X is a Man (RE: Another New Start -- Maybe

Nathan Newman nathan.newman at yale.edu
Sat Nov 27 11:05:03 PST 1999

> -----Original Message-----
> From: owner-lbo-talk at lists.panix.com
> [mailto:owner-lbo-talk at lists.panix.com]On Behalf Of Carrol Cox
> Let's see if we can creep up on the sex/gender debate.
> "X is a woman."
> What follows from this statement?

Actually, the more interesting question is what to do with the statement "X is a man", since the privileges and assumptions of that role usually define what roles and privileges are denied woman.

In the absence of men, most of these gender debates would automatically disappear since women would make due since there is nothing men do that women cannot do with more or less success, except for the pure biological donation. However, as Joanna Russ the science-fiction writer has illustrated, is a poor place to build theory given the technological realities of the near future and her all-women social scenarios illustrate than the presence of men, not that of women, is the issue that raises the tough gender issues.

All the debates about women in the military really focus less on the capabilities of women than on whether men will fight less hard or more recklessly, or will undermine military comradery through sexual liasons and jealousy. The question of women at work ties much more into the question of men's self-worth as breadwinners and whether dividing employment undermines their self-image - a big theme apparently in Faludi's STIFFED. If men did not have such strong issues over their gender construction in regard to employment, it would be much simpler to discuss solutions to employment and child care issues.

Because of men's issues on their identity, a large implicit part of the gender debate is that men "really care" about their preferences for being a dominant breadwinner and since women like both the nurturer role and the breadwinner role, they should take the nurturer role so they get at least part of what they need and men get what they need for their gender self-definition.

In many ways, it is the assumed flexibility of women's self-definition and the inflexibility of men's gender roles that have usually allowed men's preferences to "trump" women's needs in these debates. Men have to win out in these broad gender role debates because if they don't, they get nothing, while if women lose out, they at least get to keep the nurturer role which they like.

Of course, the problem with this debate is it assumes that each individual, male and female, matches this broader social type. Since there are obviously women who have the same inflexible preferences for living their life as the sterotypical man, and (probably statistically fewer) men who have a similar preference for the life arrangements of the sterotypical women, even the shitty social compromise described above where everyone gets at least something they want fails.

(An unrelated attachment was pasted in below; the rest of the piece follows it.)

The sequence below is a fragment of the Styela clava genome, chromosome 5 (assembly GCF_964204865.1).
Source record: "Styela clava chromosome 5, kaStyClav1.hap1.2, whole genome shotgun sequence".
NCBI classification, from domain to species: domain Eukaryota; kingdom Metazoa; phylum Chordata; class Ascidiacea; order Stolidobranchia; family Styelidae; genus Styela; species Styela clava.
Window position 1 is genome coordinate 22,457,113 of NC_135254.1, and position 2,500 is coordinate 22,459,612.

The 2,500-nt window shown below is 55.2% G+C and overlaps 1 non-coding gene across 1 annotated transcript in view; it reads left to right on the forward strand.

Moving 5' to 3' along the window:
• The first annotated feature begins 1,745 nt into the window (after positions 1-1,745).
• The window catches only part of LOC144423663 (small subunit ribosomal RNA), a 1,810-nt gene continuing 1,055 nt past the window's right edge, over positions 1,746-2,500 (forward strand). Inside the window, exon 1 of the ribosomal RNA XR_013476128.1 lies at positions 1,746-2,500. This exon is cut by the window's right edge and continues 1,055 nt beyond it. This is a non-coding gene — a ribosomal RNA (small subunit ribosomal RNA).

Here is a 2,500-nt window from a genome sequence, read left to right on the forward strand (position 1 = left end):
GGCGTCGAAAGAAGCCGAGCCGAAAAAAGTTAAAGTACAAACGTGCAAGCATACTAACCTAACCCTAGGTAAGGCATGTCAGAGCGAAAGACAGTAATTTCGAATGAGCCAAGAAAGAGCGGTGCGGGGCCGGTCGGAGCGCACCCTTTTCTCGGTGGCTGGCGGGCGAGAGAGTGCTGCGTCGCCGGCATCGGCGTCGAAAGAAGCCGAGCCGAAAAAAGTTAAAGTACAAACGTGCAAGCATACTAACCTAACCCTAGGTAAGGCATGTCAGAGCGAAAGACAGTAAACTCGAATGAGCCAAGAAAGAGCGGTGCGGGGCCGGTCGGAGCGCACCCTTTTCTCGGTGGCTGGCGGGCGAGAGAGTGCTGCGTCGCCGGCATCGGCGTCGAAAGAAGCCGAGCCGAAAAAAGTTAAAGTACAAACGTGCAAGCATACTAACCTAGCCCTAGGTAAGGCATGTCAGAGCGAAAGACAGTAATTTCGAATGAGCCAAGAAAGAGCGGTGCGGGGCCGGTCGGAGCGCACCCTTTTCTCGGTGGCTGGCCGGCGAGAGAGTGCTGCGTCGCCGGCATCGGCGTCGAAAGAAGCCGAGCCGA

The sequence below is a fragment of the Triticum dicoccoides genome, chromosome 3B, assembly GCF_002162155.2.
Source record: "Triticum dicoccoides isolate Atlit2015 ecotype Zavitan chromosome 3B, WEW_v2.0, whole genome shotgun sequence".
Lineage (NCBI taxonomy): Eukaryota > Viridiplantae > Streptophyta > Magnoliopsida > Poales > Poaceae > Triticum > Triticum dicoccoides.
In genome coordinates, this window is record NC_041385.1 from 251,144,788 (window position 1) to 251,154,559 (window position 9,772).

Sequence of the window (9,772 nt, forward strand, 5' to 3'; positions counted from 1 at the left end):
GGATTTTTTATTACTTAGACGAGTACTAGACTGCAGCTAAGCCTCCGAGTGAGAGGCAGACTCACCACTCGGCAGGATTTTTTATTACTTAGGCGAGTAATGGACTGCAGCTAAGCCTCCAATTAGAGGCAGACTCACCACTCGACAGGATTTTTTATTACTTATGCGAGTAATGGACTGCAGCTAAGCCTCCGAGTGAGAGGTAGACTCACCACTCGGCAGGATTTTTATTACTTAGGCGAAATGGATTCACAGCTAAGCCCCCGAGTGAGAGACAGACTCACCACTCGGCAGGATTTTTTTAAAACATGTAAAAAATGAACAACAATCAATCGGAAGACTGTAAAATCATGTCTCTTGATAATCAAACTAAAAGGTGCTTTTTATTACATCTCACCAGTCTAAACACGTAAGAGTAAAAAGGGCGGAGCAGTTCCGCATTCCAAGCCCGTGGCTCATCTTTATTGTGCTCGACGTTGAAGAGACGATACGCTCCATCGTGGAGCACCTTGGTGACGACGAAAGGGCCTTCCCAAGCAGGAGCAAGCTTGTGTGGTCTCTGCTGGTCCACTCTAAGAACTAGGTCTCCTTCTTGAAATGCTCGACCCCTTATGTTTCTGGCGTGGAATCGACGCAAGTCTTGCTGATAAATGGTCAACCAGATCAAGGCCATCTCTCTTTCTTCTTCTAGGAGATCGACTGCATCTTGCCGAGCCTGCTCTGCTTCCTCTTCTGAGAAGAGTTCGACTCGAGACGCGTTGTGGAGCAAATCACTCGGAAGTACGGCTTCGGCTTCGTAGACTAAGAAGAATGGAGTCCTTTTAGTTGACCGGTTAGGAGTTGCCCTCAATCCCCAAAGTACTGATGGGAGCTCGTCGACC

And this distinction between the social type - the genotype for those in the biology debate - versus the individual - the phenotype - is what makes almost all the quasi-scientific debates fail in regards to gender differences. "The exception proves the rule" is a social classification rule, but in science the exception is the theory-destroyer. Not to be a complete Popperian, but one counter-example basically destroys any causal argument and returns us to a multiple explanation world.

There are no doubt clusters of genes associated with the X-chromosome versus different clusters associated with the Y-chromosome, but the issue is not the significance of those differences but how important those differences are compared to the genes associated with the other 31 chromosomes. If the spread in human capability and creativity determined by the other 31 is larger than that between the X and Y, then it is not the "difference that makes a difference." Genetic differences are in their best light one of probability, not of determinant difference.

Nothing is caused by such genetic differences, but it is cultural classification of the genotype, the social type, that leads to the essentialism that divides the genders. Now that cultural classification may be deeply embedded in child-rearing as folks like Chodorow argue, in cultural play as Gilligan argues, in social violence as Dworkin argues, in material patriachy as Engels and modern socialist feminists argue, but it seems relatively clear that the classification process, however embedded, is the place to start.

Starting at the individual level, the phenotype level, of a specific women gets you pretty much nowhere, since that "woman" does not exist without all that social classification.

But if you want to start at an individual level, starting with the rather inflexible gender roles that most men feel -- and I would not claim great exemption on this point at the subjective level -- is probably a more fruitful point for getting at the problem, especially since men on average have more power as actors in the classification part of the gender division system.

-- Nathan Newman

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